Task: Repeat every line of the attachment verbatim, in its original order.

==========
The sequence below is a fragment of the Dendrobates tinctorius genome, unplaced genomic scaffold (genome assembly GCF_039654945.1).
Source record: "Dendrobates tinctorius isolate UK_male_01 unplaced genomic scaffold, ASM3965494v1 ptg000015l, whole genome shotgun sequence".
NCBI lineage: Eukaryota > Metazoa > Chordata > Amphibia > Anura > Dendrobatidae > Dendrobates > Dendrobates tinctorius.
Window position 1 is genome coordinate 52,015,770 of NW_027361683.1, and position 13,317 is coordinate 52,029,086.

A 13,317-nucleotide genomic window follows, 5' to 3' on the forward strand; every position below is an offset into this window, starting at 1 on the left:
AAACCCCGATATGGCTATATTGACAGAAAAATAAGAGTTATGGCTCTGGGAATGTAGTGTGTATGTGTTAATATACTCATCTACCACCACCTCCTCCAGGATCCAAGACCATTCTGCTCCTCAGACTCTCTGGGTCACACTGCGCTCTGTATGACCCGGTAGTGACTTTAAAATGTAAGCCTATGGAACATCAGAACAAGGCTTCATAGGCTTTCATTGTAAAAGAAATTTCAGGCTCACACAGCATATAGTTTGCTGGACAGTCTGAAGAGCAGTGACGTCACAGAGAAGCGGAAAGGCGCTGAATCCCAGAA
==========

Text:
The sequence below is a fragment of the Dendrobates tinctorius genome, unplaced genomic scaffold (genome assembly GCF_039654945.1).
Source record: "Dendrobates tinctorius isolate UK_male_01 unplaced genomic scaffold, ASM3965494v1 ptg000015l, whole genome shotgun sequence".
NCBI lineage: Eukaryota > Metazoa > Chordata > Amphibia > Anura > Dendrobatidae > Dendrobates > Dendrobates tinctorius.
Window position 1 is genome coordinate 52,015,770 of NW_027361683.1, and position 13,317 is coordinate 52,029,086.

A 13,317-nucleotide genomic window follows, 5' to 3' on the forward strand; every position below is an offset into this window, starting at 1 on the left:
AAACCCCGATATGGCTATATTGACAGAAAAATAAGAGTTATGGCTCTGGGAATGTAGTGTGTATGTGTTAATATACTCATCTACCACCACCTCCTCCAGGATCCAAGACCATTCTGCTCCTCAGACTCTCTGGGTCACACTGCGCTCTGTATGACCCGGTAGTGACTTTAAAATGTAAGCCTATGGAACATCAGAACAAGGCTTCATAGGCTTTCATTGTAAAAGAAATTTCAGGCTCACACAGCATATAGTTTGCTGGACAGTCTGAAGAGCAGTGACGTCACAGAGAAGCGGAAAGGCGCTGAATCCCAGAA